Like the Sopranos or an Australian Goodfellas, ALFA MASCHI is an intense, poignant look at Gallo, the college educated nephew of the psychopathic Don, Uncle Julius, as he quickly rises up to become a made man only to realize that he wants his freedom from his uncle and organized crime. This multi-layered mafia film; at times violent, hilarious, sexual, is Shakespearian in its portrayal of family tragedy.
Like Ray Liotta as Henry Hill in Goodfellas, Gallo is a bright young man on the rise, brought in to help out his Uncle Julius Calogero, the Don of the local mafia syndicate. Gallo’s meteoric rise up the crime ranks is paralleled with his best friend Ronnie’s efforts to become a professional boxer. Gallo is smart, savvy, and he uses his brains to help his Uncle Julius’ ruthless chokehold on the city. But the reality of the violence of mob life starts to change Gallo’s desire to grow in this “family.”
Gallo gets made; a made guy in the mafia he has no wish to be in. This is where the Irony spills over and the action ramps up. Gallo’s plight is as impactful as Macbeth’s from a stylish Shakespearian point. Gallo’s Uncle Julius thwarts every effort Gallo attempts to leave the mafia and lead a normal life. On the contrary, Julius perpetuates the corrupt, grimy, nihilistic atmosphere Gallo finds himself immersed in.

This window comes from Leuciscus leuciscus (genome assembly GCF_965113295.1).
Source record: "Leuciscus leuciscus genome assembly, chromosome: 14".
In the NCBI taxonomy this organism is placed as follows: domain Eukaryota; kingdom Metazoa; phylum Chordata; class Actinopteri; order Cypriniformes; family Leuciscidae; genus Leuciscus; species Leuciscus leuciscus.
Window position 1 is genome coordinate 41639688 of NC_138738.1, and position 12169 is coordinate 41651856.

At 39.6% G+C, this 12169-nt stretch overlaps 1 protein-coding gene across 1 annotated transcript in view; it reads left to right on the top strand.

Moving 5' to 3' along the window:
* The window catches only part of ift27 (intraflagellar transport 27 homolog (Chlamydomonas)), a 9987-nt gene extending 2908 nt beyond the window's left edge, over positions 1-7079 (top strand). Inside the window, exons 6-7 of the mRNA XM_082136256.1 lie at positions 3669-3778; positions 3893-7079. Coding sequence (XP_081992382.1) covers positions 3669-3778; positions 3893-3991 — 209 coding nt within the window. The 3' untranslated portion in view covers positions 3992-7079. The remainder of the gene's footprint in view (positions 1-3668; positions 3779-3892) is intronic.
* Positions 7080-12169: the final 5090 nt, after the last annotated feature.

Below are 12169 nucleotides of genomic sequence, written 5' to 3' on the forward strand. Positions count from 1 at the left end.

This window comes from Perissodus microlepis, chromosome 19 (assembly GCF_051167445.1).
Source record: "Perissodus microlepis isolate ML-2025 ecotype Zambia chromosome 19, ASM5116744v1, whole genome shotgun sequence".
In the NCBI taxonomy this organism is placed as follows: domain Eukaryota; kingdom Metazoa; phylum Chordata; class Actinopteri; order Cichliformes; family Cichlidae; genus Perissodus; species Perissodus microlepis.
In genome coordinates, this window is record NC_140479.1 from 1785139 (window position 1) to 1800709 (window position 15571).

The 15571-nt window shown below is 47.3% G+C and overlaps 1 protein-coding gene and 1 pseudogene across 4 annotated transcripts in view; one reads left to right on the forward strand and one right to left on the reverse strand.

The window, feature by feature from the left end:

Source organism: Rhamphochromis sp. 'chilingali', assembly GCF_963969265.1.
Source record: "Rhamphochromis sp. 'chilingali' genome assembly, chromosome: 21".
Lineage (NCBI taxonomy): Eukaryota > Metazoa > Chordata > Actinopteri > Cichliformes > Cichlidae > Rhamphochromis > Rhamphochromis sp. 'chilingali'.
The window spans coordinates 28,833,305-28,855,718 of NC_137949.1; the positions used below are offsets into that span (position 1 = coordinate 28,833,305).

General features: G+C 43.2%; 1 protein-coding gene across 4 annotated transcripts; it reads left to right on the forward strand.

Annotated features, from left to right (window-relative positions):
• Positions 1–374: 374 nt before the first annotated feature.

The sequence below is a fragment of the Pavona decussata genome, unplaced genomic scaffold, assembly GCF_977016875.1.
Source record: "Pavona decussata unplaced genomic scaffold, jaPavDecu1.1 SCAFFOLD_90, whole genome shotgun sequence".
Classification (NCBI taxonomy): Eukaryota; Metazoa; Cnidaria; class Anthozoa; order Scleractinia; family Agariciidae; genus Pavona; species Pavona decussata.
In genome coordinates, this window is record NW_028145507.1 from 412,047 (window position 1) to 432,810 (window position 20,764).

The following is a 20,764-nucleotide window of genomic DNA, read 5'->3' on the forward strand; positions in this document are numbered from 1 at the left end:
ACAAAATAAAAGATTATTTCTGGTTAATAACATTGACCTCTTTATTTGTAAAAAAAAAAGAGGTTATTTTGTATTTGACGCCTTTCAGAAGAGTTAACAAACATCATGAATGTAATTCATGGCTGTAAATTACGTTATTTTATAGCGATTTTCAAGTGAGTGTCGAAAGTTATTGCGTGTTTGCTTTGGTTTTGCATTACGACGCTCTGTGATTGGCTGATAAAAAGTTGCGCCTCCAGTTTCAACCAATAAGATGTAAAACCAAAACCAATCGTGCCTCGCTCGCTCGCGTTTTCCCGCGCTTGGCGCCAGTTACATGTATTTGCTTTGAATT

Meanwhile the police lurk on the periphery – aiming to take down Gallo and the mob. Tobias and Anthea are the two young, affable and contentious detectives who give chase, trying to destroy this organized crime syndicate.
A cocktail of deception and death spirals toward the finale. As Gallo’s most influential friend is murdered, Gallo’s best friend Ronnie’s potential title fight must be fixed for financial-gain or they both will face certain death. The final shootout provides unlikely liberators and an opportunity for Gallo and Ronnie to find freedom and to forge their own identities. ALFA MASCHI is a mafia movie as violent as it is emotional, as sexual as it is ironic, as nihilistic as it is hopeful.